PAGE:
(Roadkill Timber Rattler)
 (Roadkill Timber Rattler)

Any native non-venomous snake should be left alone. They cannot cause you bodily harm. Yes, they can bite, but the bites are superficial and will not cause lasting damage, beyond a scratch that resembles a cat scratch. Simply wash the wound well with soap and water to remove any bacteria that may be present and viola you are good to go.

 (Black Rat Snake attempting to protect itself by biting)

These snakes are far more beneficial to you alive than dead. They consume vast amounts of rodents, keeping your home safe from these four legged invaders. Mice are known carriers of disease, they contaminate food with their urine and feces. They destroy stored items and turn it into nesting material. The bacteria left behind by their feeding habits can make us sick. Not to mention their incessant chewing and scratching will drive you up the wall when it wakes you up in the middle of the night. Snakes are the ultimate mouse trap.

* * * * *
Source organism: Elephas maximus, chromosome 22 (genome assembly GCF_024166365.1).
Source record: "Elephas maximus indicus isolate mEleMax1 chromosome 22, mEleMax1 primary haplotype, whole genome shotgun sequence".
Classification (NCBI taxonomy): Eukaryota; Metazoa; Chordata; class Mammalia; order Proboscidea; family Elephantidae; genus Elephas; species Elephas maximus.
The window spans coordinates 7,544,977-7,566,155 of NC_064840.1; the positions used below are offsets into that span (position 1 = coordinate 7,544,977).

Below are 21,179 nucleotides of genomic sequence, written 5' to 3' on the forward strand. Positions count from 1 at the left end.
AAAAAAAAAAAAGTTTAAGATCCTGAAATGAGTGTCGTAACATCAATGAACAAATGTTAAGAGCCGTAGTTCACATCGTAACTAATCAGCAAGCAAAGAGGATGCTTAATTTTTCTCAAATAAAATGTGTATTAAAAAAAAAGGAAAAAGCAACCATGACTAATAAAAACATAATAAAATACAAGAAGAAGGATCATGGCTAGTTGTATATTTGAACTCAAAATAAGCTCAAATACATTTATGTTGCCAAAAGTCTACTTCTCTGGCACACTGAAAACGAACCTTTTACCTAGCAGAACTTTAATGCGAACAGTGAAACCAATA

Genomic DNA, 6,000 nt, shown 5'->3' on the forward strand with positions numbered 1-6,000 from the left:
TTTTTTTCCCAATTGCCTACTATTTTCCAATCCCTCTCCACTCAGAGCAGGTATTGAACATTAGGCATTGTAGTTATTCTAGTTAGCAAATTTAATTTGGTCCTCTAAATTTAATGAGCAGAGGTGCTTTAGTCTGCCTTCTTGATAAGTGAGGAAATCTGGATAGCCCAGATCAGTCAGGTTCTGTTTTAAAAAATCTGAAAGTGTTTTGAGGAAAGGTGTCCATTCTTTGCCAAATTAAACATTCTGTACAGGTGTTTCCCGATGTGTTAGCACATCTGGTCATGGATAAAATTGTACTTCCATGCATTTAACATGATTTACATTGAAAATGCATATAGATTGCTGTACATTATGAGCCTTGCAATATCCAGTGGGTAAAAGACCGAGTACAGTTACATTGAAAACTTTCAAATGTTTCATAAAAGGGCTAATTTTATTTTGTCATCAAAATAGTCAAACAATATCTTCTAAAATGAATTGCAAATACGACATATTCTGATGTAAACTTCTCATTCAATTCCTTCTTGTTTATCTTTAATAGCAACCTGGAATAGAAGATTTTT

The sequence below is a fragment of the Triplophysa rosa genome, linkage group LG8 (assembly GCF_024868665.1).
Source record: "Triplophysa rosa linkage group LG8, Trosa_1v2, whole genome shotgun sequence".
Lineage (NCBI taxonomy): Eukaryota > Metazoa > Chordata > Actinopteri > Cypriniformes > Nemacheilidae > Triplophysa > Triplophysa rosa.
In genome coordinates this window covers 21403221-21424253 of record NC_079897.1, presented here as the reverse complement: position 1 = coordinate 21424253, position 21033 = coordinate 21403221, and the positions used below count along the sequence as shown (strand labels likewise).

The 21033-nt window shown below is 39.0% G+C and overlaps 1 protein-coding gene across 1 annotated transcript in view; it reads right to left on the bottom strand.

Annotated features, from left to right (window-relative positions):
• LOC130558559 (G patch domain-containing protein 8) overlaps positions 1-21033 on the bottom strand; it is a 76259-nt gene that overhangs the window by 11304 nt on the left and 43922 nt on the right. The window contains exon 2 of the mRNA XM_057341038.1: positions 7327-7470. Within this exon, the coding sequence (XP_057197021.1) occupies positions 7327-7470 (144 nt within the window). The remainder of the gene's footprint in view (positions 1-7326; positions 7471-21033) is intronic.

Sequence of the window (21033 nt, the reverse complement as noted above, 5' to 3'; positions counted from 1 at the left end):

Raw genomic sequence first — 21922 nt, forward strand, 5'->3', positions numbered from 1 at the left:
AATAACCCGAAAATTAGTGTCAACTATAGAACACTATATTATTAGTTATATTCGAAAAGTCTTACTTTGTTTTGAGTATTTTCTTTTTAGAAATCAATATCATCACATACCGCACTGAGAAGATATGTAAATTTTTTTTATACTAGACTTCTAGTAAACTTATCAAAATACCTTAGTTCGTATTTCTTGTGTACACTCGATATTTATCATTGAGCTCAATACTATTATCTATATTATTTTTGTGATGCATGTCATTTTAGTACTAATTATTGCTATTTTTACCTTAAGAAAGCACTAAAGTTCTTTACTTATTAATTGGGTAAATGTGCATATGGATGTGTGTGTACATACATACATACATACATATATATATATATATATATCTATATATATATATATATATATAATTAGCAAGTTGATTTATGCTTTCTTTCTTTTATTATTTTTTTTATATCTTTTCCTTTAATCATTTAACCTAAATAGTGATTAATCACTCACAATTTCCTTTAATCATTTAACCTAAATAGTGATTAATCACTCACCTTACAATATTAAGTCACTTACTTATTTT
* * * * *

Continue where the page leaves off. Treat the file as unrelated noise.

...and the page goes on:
Venomous snakes should be left alone in all circumstances, except the aforementioned situation of protecting yourself, your children or your pets. Venomous snakes are protected in Missouri as well as in many other states. The unlawful killing of a venomous snake may result in fines or even time served in a local jail. These snakes under normal circumstances pose no threat to you. They will quickly try to escape if approached. Even those snakes that stand their ground are reluctant to bite, after all you are not food, why waste venom on you? If you persist in bothering the snake or try to handle it expect to be bitten. If you simply walk away, everyone is better off. The snake gets to live another day, and you get to live to tell about it.